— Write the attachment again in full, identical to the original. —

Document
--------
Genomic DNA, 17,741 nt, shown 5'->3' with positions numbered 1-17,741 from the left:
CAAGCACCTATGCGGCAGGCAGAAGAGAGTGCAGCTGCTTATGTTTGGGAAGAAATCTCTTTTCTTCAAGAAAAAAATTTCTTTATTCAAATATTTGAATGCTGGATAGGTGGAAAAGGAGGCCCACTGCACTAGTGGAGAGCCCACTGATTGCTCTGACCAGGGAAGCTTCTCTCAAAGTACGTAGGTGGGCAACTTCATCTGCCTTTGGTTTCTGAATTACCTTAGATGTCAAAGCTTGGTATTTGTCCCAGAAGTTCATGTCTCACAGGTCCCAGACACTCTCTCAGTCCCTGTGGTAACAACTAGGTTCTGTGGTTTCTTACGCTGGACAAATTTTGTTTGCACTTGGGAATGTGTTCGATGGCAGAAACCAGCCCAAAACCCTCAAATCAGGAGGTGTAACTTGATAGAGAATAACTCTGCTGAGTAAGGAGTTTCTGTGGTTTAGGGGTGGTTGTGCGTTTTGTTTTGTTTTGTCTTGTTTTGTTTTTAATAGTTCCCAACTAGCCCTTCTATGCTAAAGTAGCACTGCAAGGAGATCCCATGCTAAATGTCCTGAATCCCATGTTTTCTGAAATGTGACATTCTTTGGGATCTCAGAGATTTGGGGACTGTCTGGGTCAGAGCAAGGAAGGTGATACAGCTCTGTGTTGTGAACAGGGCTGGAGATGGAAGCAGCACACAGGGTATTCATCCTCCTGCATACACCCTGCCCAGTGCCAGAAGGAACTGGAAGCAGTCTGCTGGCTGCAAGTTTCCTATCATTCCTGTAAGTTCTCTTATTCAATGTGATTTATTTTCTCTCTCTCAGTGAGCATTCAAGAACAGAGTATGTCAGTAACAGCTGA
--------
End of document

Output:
Genomic DNA, 17,741 nt, shown 5'->3' with positions numbered 1-17,741 from the left:
CAAGCACCTATGCGGCAGGCAGAAGAGAGTGCAGCTGCTTATGTTTGGGAAGAAATCTCTTTTCTTCAAGAAAAAAATTTCTTTATTCAAATATTTGAATGCTGGATAGGTGGAAAAGGAGGCCCACTGCACTAGTGGAGAGCCCACTGATTGCTCTGACCAGGGAAGCTTCTCTCAAAGTACGTAGGTGGGCAACTTCATCTGCCTTTGGTTTCTGAATTACCTTAGATGTCAAAGCTTGGTATTTGTCCCAGAAGTTCATGTCTCACAGGTCCCAGACACTCTCTCAGTCCCTGTGGTAACAACTAGGTTCTGTGGTTTCTTACGCTGGACAAATTTTGTTTGCACTTGGGAATGTGTTCGATGGCAGAAACCAGCCCAAAACCCTCAAATCAGGAGGTGTAACTTGATAGAGAATAACTCTGCTGAGTAAGGAGTTTCTGTGGTTTAGGGGTGGTTGTGCGTTTTGTTTTGTTTTGTCTTGTTTTGTTTTTAATAGTTCCCAACTAGCCCTTCTATGCTAAAGTAGCACTGCAAGGAGATCCCATGCTAAATGTCCTGAATCCCATGTTTTCTGAAATGTGACATTCTTTGGGATCTCAGAGATTTGGGGACTGTCTGGGTCAGAGCAAGGAAGGTGATACAGCTCTGTGTTGTGAACAGGGCTGGAGATGGAAGCAGCACACAGGGTATTCATCCTCCTGCATACACCCTGCCCAGTGCCAGAAGGAACTGGAAGCAGTCTGCTGGCTGCAAGTTTCCTATCATTCCTGTAAGTTCTCTTATTCAATGTGATTTATTTTCTCTCTCTCAGTGAGCATTCAAGAACAGAGTATGTCAGTAACAGCTGA